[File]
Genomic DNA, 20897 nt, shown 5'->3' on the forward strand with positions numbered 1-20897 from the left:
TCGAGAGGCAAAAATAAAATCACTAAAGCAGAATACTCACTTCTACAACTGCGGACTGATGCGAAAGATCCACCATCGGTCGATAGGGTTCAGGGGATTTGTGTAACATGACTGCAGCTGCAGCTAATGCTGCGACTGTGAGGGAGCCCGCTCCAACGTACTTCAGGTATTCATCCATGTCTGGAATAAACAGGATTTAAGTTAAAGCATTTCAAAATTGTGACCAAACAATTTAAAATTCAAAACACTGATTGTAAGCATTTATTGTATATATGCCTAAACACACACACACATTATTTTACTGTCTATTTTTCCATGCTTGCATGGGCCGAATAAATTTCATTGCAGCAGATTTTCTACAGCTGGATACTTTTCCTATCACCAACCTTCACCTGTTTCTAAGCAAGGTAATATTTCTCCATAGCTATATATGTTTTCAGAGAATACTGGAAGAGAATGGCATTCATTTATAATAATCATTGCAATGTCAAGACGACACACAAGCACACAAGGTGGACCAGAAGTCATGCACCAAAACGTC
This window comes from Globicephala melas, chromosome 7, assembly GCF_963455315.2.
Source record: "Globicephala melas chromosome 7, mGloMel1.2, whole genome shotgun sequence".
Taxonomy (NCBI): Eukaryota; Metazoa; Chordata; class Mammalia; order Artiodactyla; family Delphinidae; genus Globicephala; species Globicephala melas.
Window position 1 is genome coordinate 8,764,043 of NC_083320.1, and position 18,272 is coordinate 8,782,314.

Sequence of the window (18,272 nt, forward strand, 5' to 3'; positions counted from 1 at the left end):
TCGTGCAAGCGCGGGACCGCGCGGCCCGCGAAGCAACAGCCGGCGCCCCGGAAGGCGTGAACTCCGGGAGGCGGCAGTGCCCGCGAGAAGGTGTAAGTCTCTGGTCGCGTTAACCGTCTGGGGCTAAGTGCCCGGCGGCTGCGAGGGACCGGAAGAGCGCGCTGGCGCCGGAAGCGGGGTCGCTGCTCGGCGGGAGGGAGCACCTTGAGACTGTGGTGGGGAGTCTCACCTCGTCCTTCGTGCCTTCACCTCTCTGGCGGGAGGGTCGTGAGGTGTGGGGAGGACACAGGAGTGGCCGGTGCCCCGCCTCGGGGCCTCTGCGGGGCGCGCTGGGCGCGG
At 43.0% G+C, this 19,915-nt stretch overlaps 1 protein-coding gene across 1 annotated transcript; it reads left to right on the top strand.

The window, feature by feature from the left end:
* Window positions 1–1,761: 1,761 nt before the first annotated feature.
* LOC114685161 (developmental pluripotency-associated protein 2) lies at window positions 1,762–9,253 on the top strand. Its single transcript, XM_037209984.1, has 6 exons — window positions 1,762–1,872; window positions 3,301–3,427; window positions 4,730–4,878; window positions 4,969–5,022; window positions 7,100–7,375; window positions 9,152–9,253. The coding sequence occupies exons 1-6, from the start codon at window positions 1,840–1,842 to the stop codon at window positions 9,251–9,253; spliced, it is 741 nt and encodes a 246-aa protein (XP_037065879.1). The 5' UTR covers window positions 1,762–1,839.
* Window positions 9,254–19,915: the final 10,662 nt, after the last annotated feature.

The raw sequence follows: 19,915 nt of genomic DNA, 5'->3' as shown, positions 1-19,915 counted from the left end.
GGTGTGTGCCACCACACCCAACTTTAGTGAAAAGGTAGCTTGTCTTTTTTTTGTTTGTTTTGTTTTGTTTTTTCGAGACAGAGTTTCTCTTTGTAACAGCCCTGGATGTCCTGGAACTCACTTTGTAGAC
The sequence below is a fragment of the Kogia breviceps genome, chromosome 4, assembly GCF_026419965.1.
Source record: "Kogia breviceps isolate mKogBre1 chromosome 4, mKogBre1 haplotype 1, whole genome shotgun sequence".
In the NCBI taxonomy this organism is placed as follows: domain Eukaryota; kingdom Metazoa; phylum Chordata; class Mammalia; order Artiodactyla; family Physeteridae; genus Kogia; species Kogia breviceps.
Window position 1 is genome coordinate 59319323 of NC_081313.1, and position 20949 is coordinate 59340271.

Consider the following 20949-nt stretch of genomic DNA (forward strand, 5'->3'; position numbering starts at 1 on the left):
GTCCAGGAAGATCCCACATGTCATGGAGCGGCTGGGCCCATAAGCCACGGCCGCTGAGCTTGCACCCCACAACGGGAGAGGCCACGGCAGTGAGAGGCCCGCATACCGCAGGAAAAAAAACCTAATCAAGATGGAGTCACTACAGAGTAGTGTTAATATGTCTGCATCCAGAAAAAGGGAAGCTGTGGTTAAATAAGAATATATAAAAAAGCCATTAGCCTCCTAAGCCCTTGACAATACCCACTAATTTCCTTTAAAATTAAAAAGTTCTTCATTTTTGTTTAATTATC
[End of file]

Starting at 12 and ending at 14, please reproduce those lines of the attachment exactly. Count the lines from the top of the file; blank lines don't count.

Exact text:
* LOC114685161 (developmental pluripotency-associated protein 2) lies at window positions 1,762–9,253 on the top strand. Its single transcript, XM_037209984.1, has 6 exons — window positions 1,762–1,872; window positions 3,301–3,427; window positions 4,730–4,878; window positions 4,969–5,022; window positions 7,100–7,375; window positions 9,152–9,253. The coding sequence occupies exons 1-6, from the start codon at window positions 1,840–1,842 to the stop codon at window positions 9,251–9,253; spliced, it is 741 nt and encodes a 246-aa protein (XP_037065879.1). The 5' UTR covers window positions 1,762–1,839.
* Window positions 9,254–19,915: the final 10,662 nt, after the last annotated feature.

The raw sequence follows: 19,915 nt of genomic DNA, 5'->3' as shown, positions 1-19,915 counted from the left end.